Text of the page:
When visitors want to leave the venue, the system can verify that all members of the group leave together, so that a child cannot leave with someone that is not a member of that group. Similarly, both parents could not exit, leaving their kids in the care of a museum, theme park or other venue depending on the age of the kids and the programming of the system. A visible or audible alarm could sound when a preprogrammed alarm condition exists such as when a child appears to be leaving with an unauthorized person, i.e. a person that was not logged as a member of the group. Furthermore, it could be programmed to avoid having a school group leave without the chaperones present.
LookingGlass Concierge aims to enhance visitor experience. One of the ways it can be configured to do so, is by associating all pictures taken throughout your visit and merchandise purchased or won to your group, so that those visitors can collect their memorabilia when convenient on their visit. This means that lines for purchasing pictures are vastly reduced, and privacy is secured. Visitors will be able to walk up to a kiosk, and their group pictures will just appear - no searches will be necessary. They could then select some or all, and have the option to pay for the images. They could acquire the pictures by storing it onto a media storage device such as a DVD or a memory stick, ‘text’ or email to themselves or others, or send a link to the media so that they could be viewed or retrieved by them or by authorized group members later. In fact, even if they left the venue, image recognition could in principle be used to give them access to the images from home later.
The rationale behind the system is that the experience should be easier for visitors if they are in a venue that uses some sort of recognition system. Guests will feel safe knowing their kids cannot leave without their guardians, that people can easily find each other when separated - especially if cell phone reception is poor, and that they don’t need to lug around that massive teddy bear they won! Imagine how inclined visitors will be to buy merchandise knowing they won't be stuck carrying it for the rest of the day.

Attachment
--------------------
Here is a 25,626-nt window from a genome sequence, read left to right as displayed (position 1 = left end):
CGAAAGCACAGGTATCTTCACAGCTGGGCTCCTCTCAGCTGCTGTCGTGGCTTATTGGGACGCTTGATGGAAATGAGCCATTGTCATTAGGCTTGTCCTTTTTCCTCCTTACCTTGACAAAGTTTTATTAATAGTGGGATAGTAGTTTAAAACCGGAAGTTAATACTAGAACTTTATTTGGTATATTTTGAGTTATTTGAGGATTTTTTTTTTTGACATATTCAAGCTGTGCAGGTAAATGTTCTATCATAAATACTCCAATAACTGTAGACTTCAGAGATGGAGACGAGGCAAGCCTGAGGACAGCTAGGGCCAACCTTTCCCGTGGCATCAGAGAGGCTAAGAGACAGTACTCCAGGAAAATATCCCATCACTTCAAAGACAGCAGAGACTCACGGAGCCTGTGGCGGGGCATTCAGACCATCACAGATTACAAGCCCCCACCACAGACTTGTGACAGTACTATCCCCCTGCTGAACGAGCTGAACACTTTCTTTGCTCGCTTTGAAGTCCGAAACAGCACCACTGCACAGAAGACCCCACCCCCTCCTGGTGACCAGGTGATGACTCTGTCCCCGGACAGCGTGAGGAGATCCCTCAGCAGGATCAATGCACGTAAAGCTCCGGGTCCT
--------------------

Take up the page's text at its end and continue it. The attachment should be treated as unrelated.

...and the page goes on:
When the venue is especially crowded, venue operators can prioritize visitors who have shown an interest in an exhibit or experience but haven’t yet had a chance to enjoy it themselves, by limiting those who have. This option can also be used to help guide visitors to areas that peak their interest but aren’t crowded. This system in essence helps spread visitors around the venue. For example, when a visitor has shown an interest in both the U-505 exhibit and Science Storms at the Museum of Science and Industry in Chicago, they are pointed to go towards the U-505 exhibit first if the Science Storms exhibit is very busy.
If the entry fee or ticket allows visitors special entry to certain exhibits or includes lunch and a drink, this recognition system keeps track of these advantages. Similarly, if a visitor’s ticket limits their visit to a predetermined show time, this system recognizes that and will relay that information to the visitor when they visit the LookingGlass Concierge system, or they can choose to have this information on the timed event sent to their personal device.
With a concierge system such as this in place, a lot of things that are currently a chore would be made easier for visitors, and when combined with Mad’s patent pending recognition based media delivery, the LookingGlass system would create an unique integrated experience that is a generation beyond what has been seen up to now.